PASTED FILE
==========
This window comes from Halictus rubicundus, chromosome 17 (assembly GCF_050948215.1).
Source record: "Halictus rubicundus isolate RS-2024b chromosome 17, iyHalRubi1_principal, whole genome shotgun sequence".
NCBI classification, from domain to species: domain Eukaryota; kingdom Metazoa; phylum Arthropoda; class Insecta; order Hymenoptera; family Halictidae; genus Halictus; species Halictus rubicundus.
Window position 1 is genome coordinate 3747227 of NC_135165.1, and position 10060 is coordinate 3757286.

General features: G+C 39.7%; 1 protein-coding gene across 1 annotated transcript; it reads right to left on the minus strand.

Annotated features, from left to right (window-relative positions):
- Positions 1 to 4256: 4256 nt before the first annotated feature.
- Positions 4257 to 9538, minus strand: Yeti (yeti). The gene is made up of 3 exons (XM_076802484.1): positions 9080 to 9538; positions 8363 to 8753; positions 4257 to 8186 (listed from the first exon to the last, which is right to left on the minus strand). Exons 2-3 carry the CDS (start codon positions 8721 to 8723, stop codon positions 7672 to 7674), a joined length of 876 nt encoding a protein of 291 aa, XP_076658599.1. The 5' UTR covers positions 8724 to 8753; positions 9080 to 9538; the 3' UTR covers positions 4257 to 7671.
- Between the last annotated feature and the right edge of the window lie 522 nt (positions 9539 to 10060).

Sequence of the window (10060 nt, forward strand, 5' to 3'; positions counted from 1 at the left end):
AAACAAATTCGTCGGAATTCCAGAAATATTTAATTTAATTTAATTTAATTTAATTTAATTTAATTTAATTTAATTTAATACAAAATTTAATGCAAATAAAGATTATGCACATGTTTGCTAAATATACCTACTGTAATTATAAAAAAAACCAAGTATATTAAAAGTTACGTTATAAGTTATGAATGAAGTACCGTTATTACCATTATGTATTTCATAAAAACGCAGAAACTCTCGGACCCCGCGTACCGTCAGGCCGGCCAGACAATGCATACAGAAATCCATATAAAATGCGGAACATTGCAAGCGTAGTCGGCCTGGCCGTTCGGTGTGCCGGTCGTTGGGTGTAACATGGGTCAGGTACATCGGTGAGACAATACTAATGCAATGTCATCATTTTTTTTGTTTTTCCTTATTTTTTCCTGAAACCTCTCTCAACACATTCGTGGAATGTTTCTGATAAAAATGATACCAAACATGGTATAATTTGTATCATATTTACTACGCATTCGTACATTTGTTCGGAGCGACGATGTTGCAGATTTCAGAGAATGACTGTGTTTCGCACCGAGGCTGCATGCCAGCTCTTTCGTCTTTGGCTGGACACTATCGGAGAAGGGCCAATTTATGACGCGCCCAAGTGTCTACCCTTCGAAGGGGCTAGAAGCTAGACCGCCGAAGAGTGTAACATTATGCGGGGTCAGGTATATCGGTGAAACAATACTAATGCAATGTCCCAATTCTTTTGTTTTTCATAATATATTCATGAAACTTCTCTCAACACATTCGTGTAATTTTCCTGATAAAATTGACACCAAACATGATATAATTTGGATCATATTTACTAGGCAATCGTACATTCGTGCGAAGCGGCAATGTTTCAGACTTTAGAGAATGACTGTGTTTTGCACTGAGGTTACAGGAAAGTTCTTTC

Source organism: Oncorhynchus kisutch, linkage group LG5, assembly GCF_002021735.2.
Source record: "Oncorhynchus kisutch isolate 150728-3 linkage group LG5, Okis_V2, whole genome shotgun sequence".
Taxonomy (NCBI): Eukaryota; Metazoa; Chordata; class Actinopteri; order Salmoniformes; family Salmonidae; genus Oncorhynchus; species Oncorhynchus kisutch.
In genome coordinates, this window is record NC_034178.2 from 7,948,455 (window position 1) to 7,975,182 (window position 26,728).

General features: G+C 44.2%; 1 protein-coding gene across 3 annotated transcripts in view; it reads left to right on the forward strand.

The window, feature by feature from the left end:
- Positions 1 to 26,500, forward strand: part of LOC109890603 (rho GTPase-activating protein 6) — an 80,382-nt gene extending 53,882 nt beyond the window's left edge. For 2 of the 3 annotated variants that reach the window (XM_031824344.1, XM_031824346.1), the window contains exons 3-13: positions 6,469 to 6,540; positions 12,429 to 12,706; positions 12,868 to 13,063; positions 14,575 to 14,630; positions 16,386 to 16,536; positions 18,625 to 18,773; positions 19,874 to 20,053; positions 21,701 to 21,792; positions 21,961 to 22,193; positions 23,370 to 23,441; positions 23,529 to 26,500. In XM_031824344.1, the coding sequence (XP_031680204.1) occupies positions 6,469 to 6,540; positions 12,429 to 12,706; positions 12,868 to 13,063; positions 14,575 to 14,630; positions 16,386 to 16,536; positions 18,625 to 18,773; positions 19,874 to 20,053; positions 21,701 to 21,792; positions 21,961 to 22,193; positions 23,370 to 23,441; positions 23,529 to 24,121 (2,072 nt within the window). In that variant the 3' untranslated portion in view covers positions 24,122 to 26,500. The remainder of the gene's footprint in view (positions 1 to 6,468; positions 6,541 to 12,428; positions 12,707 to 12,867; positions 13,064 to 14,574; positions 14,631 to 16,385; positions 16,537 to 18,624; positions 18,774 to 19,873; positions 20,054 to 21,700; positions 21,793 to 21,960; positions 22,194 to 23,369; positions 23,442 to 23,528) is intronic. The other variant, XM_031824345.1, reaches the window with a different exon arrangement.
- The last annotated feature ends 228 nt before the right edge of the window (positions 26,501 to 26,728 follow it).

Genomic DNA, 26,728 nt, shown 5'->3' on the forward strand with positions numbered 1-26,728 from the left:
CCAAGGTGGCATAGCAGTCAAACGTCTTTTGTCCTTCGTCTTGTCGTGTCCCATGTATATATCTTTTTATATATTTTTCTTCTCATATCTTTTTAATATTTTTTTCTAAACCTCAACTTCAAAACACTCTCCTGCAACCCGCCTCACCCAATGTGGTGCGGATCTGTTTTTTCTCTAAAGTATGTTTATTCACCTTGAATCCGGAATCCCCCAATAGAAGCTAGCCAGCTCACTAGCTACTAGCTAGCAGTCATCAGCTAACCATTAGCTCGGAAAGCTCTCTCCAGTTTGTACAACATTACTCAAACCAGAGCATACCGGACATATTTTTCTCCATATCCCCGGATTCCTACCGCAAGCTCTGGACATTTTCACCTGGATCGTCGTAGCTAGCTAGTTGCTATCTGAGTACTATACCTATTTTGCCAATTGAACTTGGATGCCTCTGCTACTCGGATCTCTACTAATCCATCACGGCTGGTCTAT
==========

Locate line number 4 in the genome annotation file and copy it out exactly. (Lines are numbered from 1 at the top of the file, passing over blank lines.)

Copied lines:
Window position 1 is genome coordinate 3747227 of NC_135165.1, and position 10060 is coordinate 3757286.